Being a dad to a little girl is an amazing and terrifying job. You want the best for your child and always worry about the worst. Seeing all the stories of Kobe and his daughter, Gianna, made it clear that his children were the most important people in his life.

My daughter, Anna, and me at Hersheypark.

I think about this often as a teacher. Having a child of my own gives me a perspective I wouldn’t have had teaching in my twenties. Every student sitting in my class is the most important person in somebody’s life. Knowing parents trust me to take care of their child, the most important person in their life, is a very humbling honor.

That’s why I go into every interaction with a parent knowing the person we’re discussing is as important to them as my daughter is to me. When I have to discuss a difficult topic with a parent, I try to think about how I would want a teacher to share that same information about my daughter. When I have to share something difficult, I always start with something positive the student is doing and end with something positive.

Every child has amazing qualities their parent should be proud of and that we as a team should celebrate. That child is the most important thing to that parent, and I can never forget that. How could I forget? I have a little girl and she’s the most important thing to me.

How Much Media Do Kids Consume?

Last year I heard two boys in my class having a very heated discussion about a video they watched the night before. I kept hearing Ninja this and Ninja that. After listening to the boys talk about “Ninja” for a couple minutes, curiosity finally got the better of me. “Who’s Ninja?” I asked.

They both looked at me like I just fell off the turnip truck. “Mr. Rashid, Ninja is just the best gamer in the world,” one of the boys replied. It turns out they were just two of the 22.3 million subscribers Ninja has on Youtube.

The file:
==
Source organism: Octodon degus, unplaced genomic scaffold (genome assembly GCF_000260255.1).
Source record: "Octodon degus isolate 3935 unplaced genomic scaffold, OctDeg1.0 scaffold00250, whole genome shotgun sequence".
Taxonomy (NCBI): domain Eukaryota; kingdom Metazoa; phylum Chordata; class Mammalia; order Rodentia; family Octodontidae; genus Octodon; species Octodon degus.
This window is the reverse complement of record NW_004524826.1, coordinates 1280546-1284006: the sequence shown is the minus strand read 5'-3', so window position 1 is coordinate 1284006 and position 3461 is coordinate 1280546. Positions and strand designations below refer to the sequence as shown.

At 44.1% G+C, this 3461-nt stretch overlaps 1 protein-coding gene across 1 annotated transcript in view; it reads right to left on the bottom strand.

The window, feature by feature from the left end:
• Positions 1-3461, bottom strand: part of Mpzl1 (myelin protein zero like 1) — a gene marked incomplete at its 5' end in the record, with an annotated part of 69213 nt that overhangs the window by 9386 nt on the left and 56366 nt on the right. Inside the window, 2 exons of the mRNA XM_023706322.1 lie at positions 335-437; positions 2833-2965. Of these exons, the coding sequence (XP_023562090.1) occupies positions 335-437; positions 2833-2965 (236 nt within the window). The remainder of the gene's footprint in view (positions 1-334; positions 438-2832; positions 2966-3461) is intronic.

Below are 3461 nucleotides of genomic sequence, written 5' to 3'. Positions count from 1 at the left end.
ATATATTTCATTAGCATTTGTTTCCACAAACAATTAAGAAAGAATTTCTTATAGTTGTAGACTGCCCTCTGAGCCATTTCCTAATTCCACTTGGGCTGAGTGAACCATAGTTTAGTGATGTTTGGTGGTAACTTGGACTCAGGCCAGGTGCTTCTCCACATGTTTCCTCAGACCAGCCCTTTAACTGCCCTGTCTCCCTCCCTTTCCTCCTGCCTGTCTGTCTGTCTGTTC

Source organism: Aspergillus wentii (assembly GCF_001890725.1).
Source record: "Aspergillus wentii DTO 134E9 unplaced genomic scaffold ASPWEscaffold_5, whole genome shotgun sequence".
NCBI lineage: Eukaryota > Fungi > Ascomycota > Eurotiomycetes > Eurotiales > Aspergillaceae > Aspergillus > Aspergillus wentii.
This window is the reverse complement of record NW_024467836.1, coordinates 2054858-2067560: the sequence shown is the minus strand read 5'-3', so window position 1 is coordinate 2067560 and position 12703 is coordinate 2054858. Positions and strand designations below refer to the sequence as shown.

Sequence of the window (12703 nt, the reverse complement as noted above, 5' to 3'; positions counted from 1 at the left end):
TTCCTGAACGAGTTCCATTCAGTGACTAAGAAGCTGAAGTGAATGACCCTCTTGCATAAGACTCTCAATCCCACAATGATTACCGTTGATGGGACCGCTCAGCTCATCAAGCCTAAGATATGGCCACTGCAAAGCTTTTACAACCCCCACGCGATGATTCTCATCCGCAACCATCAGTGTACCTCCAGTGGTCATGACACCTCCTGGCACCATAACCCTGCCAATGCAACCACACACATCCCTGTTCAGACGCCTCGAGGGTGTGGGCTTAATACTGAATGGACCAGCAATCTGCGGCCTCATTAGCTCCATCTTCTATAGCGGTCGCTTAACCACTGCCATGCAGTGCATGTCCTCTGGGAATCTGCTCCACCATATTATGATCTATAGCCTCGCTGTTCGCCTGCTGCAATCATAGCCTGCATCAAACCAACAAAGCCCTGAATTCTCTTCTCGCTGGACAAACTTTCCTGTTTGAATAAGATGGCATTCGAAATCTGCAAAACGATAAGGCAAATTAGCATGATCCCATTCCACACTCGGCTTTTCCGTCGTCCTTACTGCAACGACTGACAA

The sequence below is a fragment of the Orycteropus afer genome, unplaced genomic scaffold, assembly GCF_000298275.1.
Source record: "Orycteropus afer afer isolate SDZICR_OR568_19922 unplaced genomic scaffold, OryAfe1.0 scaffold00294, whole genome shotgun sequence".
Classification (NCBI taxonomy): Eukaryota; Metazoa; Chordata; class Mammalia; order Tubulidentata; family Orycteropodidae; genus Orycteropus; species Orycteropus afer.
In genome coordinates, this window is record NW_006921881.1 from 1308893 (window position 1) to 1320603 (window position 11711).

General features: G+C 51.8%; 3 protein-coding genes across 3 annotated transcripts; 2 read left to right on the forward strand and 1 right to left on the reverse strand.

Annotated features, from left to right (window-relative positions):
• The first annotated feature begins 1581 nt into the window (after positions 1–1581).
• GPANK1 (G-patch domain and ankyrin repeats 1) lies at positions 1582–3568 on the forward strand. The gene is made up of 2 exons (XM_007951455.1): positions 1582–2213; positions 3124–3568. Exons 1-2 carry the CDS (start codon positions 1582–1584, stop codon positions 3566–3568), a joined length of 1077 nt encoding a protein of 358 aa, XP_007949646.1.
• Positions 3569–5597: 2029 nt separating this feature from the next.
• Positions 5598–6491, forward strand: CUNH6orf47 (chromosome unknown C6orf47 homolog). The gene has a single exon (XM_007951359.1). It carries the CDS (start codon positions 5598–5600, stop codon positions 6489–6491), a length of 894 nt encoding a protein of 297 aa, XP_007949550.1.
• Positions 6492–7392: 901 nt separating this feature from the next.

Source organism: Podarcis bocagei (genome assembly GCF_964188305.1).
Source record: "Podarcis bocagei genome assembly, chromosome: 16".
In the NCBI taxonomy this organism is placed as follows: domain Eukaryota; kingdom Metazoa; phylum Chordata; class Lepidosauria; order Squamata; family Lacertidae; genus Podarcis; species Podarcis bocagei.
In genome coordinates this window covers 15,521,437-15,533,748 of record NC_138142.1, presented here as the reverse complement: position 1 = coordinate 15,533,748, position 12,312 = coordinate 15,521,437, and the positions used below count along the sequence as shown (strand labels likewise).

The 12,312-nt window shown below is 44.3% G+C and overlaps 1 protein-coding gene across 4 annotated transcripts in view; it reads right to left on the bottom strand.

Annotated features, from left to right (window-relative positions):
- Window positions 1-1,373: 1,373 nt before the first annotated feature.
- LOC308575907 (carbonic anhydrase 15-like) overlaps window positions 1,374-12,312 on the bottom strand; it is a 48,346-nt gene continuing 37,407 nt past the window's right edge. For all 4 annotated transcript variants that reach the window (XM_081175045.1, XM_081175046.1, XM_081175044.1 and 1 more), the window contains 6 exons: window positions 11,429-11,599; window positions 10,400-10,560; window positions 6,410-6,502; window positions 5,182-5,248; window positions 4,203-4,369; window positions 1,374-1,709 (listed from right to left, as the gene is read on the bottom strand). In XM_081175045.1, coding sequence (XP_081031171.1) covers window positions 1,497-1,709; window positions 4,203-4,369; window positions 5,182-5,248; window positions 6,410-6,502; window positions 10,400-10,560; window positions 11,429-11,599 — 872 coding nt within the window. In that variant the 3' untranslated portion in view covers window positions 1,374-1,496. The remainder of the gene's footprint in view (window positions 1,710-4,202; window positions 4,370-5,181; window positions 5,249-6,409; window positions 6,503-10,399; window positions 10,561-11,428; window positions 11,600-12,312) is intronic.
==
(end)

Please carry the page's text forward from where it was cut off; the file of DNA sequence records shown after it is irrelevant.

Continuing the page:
This interaction, and having ten-year-old daughter myself, really made me wonder just how much media our students and children are consuming. It turns out, Common Sense Media, a nonprofit organization who analyzes media use by children and families, had the same wonderings. They conducted a study of how children ages 8-18 use and consume media.

A few points in the key findings really stood out to me:

  • The number of 8-year-olds with a phone increased from 11% in 2015 to 19% in 2019;
  • Children, 8- to 12-years old, average 4 hours 44 minutes of screen media each day, not including time at school or working on homework;
  • 51% of teens read for fun at least once a month;
  • Lower income children spend almost 2 hours more with entertainment media per day than their higher income peers (5:49 to 3:59);
  • Teens using a computer daily for homework has risen 30% in four years – 29% in 2015 to 59% in 2019;
  • Daily computer use for homework has also risen among tweens – 11% in 2015 to 27% in 2019;
  • Low-income teens spend less time (34 minutes per day) using a computer for homework than their higher-income peers (55 minutes per day).

What really jumped out at me was that children (8-12) are on a device consuming entertainment for almost 5 hours a day. That’s time they’re not reading, playing outside, or spending quality time with their friends and families. Children using devices isn’t a passing fad, and I would be shocked if the numbers related to children and media screen time don’t continue to rise in the coming years. As educators, and as a society, we need to figure out the implications of this increase in screen time.

50 Books in 2020… #2